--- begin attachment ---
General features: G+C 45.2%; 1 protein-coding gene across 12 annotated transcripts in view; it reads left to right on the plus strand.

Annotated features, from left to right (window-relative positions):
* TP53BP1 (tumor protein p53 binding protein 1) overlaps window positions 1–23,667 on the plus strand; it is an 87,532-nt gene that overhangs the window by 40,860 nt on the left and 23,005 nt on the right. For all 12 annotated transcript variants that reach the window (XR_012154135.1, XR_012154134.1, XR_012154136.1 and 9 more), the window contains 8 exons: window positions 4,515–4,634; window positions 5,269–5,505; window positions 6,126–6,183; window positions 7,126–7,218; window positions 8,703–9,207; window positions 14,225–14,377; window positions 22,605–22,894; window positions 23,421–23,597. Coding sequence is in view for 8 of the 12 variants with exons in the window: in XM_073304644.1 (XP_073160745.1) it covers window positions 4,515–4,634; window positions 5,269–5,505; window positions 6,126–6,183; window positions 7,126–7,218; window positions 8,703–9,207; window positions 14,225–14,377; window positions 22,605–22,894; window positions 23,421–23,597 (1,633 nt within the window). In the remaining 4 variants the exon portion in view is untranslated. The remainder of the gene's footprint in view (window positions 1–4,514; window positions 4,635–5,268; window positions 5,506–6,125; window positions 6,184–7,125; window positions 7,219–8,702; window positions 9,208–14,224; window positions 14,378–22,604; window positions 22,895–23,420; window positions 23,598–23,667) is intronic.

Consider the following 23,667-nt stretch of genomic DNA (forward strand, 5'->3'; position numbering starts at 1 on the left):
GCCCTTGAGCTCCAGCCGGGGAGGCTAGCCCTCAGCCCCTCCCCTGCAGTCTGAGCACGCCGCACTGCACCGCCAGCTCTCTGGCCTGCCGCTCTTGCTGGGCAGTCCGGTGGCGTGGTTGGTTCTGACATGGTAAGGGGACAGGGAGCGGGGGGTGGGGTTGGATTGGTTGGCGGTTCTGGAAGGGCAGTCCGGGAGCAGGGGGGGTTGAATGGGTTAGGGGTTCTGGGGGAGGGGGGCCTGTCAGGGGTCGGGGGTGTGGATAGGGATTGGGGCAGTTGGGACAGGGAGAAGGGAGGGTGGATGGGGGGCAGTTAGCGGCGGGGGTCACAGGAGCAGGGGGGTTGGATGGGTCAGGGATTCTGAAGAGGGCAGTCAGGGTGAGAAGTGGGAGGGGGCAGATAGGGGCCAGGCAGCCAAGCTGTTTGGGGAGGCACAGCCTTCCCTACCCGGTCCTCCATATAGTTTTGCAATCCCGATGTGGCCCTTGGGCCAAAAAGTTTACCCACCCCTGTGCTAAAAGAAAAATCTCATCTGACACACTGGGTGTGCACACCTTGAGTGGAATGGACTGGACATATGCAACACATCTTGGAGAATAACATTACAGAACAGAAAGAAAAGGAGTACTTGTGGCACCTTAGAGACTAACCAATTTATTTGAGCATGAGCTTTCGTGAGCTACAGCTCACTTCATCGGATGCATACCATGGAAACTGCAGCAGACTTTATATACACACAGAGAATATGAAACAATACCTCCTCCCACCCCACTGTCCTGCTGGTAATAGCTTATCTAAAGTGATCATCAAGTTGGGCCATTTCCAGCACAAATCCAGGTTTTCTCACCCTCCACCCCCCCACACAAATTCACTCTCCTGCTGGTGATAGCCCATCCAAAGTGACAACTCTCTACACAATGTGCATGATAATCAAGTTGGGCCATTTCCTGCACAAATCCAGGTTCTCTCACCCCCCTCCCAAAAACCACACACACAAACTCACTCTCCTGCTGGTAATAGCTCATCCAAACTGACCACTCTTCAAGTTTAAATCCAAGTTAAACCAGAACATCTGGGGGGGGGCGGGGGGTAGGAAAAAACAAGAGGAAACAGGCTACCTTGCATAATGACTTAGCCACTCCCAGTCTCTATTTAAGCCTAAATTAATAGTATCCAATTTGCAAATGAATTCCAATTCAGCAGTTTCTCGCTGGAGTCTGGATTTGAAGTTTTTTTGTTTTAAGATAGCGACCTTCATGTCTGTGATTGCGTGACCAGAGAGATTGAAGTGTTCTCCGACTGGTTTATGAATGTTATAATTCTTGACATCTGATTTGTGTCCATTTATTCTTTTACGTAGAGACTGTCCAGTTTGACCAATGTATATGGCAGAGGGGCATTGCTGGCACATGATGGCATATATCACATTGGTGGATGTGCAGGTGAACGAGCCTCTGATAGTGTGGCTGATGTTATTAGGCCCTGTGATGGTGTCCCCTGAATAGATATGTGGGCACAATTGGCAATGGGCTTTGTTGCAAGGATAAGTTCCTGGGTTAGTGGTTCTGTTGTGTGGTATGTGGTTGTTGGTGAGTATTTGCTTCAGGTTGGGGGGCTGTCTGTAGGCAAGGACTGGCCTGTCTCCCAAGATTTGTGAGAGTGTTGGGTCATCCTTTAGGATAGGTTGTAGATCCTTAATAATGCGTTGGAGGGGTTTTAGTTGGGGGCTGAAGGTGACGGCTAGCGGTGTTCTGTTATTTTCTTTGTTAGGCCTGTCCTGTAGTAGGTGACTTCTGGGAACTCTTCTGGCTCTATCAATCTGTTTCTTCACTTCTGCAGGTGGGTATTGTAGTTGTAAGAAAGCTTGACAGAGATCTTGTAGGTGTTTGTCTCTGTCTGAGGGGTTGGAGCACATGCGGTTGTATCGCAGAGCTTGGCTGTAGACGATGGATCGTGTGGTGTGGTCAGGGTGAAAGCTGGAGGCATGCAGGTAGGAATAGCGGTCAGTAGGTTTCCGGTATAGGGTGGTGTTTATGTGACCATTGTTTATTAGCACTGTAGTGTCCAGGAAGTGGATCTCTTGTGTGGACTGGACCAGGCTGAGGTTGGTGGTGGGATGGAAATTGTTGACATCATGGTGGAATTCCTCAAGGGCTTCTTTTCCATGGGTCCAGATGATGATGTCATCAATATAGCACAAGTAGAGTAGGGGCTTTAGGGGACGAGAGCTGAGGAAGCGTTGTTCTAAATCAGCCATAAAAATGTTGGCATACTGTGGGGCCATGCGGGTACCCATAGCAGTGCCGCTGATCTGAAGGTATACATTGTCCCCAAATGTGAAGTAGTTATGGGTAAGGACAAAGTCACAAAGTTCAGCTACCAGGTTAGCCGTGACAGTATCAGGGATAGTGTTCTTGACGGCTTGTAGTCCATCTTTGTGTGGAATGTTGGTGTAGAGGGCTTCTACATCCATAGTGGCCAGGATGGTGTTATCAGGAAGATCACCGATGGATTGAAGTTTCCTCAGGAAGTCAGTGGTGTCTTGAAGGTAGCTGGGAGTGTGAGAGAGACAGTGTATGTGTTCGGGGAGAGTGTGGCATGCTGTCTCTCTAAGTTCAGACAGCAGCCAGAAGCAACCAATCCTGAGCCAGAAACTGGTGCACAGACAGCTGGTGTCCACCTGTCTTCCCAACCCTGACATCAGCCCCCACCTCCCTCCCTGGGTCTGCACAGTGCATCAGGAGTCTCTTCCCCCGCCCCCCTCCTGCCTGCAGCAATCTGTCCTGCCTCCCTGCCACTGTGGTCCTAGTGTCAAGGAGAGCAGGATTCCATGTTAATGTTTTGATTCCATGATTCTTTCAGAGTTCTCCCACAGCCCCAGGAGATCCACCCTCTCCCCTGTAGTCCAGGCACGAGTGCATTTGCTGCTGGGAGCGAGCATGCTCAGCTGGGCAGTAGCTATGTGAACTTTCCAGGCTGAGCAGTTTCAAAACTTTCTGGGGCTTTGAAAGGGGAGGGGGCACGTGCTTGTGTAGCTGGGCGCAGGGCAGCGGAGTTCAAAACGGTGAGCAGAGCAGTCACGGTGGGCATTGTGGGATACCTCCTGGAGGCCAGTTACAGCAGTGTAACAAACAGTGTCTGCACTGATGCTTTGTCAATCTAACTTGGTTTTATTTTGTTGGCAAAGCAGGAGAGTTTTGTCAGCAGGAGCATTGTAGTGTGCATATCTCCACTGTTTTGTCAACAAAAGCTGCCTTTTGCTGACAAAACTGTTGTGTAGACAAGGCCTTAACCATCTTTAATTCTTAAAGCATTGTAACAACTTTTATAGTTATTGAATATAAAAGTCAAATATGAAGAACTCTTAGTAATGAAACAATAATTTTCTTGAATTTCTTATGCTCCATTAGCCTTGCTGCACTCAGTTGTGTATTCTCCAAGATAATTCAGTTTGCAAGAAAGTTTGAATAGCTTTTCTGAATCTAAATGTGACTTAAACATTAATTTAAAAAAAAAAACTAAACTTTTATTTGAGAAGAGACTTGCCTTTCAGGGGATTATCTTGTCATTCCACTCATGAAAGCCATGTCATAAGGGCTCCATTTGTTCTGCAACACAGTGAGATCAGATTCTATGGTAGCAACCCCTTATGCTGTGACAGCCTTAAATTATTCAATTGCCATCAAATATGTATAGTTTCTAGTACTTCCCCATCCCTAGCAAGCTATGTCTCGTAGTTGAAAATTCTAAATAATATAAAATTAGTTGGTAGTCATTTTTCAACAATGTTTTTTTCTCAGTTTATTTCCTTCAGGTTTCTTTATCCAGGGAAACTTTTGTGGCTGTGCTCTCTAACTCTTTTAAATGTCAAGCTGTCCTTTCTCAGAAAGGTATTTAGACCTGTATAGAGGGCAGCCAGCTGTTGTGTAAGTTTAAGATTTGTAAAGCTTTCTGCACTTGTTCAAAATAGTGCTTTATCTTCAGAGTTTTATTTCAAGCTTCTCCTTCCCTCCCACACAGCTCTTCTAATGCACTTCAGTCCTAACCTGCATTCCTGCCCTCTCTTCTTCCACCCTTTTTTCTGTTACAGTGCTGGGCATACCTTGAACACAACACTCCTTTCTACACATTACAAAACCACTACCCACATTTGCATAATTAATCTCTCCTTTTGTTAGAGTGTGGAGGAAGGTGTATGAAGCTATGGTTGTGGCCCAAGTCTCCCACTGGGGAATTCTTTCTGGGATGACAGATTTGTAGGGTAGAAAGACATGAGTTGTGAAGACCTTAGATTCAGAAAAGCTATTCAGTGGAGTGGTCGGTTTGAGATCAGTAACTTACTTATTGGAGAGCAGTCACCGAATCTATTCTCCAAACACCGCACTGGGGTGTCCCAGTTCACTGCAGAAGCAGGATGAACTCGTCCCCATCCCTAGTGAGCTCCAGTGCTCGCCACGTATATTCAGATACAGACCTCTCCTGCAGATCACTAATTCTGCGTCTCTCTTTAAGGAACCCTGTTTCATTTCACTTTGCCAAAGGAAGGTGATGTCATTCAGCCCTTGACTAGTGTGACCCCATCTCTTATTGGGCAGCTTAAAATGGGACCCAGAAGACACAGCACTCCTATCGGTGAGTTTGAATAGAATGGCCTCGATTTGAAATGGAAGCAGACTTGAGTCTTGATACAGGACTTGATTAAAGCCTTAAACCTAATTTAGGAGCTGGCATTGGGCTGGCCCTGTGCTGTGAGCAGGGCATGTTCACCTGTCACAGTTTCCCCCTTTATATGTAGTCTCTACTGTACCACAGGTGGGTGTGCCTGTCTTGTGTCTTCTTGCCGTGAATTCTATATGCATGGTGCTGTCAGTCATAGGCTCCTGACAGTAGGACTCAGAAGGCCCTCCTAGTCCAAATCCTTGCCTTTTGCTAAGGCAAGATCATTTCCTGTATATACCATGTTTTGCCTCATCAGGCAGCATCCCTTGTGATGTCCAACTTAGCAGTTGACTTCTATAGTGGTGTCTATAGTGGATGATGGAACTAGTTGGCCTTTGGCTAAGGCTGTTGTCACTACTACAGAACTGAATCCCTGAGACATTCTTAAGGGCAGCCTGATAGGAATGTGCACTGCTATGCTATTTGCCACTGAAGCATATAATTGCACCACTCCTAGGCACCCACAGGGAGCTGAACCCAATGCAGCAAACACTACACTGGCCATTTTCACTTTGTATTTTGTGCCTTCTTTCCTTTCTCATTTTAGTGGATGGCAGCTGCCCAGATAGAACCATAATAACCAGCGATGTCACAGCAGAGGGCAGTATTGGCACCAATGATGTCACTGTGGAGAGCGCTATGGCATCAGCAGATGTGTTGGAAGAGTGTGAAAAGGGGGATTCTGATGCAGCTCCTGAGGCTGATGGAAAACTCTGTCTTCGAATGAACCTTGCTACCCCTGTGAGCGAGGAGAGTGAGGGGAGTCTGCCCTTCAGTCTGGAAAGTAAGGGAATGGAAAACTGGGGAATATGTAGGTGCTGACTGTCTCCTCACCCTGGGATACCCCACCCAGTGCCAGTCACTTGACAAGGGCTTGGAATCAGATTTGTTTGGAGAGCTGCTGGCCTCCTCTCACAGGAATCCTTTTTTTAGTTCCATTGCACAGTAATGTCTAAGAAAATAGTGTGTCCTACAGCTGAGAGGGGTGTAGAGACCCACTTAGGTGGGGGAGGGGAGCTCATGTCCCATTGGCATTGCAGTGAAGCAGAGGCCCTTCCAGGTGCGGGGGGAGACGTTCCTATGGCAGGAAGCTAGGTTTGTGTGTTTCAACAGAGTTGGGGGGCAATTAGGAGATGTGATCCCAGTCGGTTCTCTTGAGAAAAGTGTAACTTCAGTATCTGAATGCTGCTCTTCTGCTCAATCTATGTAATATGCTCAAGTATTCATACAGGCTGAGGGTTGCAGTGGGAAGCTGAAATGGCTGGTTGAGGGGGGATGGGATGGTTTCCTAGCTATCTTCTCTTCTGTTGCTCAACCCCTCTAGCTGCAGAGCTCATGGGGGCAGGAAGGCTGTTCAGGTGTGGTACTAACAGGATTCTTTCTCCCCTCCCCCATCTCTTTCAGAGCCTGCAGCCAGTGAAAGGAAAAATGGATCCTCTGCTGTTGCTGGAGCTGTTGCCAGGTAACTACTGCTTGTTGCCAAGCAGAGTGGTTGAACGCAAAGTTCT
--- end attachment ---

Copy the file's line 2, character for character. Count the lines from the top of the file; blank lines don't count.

Annotated features, from left to right (window-relative positions):